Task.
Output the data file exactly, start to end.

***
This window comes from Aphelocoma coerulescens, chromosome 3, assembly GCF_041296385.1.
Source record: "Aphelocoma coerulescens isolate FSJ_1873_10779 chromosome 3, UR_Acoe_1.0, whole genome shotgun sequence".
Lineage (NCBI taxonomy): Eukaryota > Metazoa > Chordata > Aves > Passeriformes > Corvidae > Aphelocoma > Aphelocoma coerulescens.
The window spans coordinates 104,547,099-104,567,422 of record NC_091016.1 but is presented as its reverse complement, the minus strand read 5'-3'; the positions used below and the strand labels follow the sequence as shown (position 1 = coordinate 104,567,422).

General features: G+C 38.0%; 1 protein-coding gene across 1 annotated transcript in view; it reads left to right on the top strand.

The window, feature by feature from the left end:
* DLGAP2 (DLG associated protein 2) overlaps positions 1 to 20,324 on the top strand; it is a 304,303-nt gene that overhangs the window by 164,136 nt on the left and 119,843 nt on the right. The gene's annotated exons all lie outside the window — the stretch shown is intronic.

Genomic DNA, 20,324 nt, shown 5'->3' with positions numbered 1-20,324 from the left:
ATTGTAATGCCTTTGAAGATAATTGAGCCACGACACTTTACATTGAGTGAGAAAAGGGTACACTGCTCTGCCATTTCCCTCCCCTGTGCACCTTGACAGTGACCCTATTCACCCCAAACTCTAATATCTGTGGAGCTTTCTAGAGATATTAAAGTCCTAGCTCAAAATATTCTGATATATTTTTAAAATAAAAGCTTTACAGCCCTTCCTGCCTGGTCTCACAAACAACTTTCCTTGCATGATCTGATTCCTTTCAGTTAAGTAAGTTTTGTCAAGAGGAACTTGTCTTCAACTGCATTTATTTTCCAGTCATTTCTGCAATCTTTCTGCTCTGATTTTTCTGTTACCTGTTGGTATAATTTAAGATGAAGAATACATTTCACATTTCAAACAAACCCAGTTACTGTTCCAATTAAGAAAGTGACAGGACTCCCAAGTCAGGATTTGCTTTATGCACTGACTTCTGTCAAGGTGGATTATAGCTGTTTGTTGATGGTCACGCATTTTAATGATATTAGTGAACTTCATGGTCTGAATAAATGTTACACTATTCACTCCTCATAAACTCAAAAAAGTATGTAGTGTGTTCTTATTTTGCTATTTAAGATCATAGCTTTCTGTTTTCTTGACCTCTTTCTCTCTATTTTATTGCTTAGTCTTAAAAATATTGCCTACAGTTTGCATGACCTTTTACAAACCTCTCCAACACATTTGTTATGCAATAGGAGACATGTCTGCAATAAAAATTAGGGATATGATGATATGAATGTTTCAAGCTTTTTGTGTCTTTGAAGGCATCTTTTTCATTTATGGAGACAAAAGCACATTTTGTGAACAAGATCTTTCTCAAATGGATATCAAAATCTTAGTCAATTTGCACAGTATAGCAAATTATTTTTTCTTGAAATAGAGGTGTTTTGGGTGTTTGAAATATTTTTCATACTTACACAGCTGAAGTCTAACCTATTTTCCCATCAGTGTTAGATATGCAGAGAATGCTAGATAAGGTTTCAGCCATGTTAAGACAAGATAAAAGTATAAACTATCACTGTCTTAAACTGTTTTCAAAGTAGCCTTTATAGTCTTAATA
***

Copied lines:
This window comes from Aphelocoma coerulescens, chromosome 3, assembly GCF_041296385.1.
Source record: "Aphelocoma coerulescens isolate FSJ_1873_10779 chromosome 3, UR_Acoe_1.0, whole genome shotgun sequence".
Lineage (NCBI taxonomy): Eukaryota > Metazoa > Chordata > Aves > Passeriformes > Corvidae > Aphelocoma > Aphelocoma coerulescens.
The window spans coordinates 104,547,099-104,567,422 of record NC_091016.1 but is presented as its reverse complement, the minus strand read 5'-3'; the positions used below and the strand labels follow the sequence as shown (position 1 = coordinate 104,567,422).

General features: G+C 38.0%; 1 protein-coding gene across 1 annotated transcript in view; it reads left to right on the top strand.

The window, feature by feature from the left end:
* DLGAP2 (DLG associated protein 2) overlaps positions 1 to 20,324 on the top strand; it is a 304,303-nt gene that overhangs the window by 164,136 nt on the left and 119,843 nt on the right. The gene's annotated exons all lie outside the window — the stretch shown is intronic.

Genomic DNA, 20,324 nt, shown 5'->3' with positions numbered 1-20,324 from the left:
ATTGTAATGCCTTTGAAGATAATTGAGCCACGACACTTTACATTGAGTGAGAAAAGGGTACACTGCTCTGCCATTTCCCTCCCCTGTGCACCTTGACAGTGACCCTATTCACCCCAAACTCTAATATCTGTGGAGCTTTCTAGAGATATTAAAGTCCTAGCTCAAAATATTCTGATATATTTTTAAAATAAAAGCTTTACAGCCCTTCCTGCCTGGTCTCACAAACAACTTTCCTTGCATGATCTGATTCCTTTCAGTTAAGTAAGTTTTGTCAAGAGGAACTTGTCTTCAACTGCATTTATTTTCCAGTCATTTCTGCAATCTTTCTGCTCTGATTTTTCTGTTACCTGTTGGTATAATTTAAGATGAAGAATACATTTCACATTTCAAACAAACCCAGTTACTGTTCCAATTAAGAAAGTGACAGGACTCCCAAGTCAGGATTTGCTTTATGCACTGACTTCTGTCAAGGTGGATTATAGCTGTTTGTTGATGGTCACGCATTTTAATGATATTAGTGAACTTCATGGTCTGAATAAATGTTACACTATTCACTCCTCATAAACTCAAAAAAGTATGTAGTGTGTTCTTATTTTGCTATTTAAGATCATAGCTTTCTGTTTTCTTGACCTCTTTCTCTCTATTTTATTGCTTAGTCTTAAAAATATTGCCTACAGTTTGCATGACCTTTTACAAACCTCTCCAACACATTTGTTATGCAATAGGAGACATGTCTGCAATAAAAATTAGGGATATGATGATATGAATGTTTCAAGCTTTTTGTGTCTTTGAAGGCATCTTTTTCATTTATGGAGACAAAAGCACATTTTGTGAACAAGATCTTTCTCAAATGGATATCAAAATCTTAGTCAATTTGCACAGTATAGCAAATTATTTTTTCTTGAAATAGAGGTGTTTTGGGTGTTTGAAATATTTTTCATACTTACACAGCTGAAGTCTAACCTATTTTCCCATCAGTGTTAGATATGCAGAGAATGCTAGATAAGGTTTCAGCCATGTTAAGACAAGATAAAAGTATAAACTATCACTGTCTTAAACTGTTTTCAAAGTAGCCTTTATAGTCTTAATA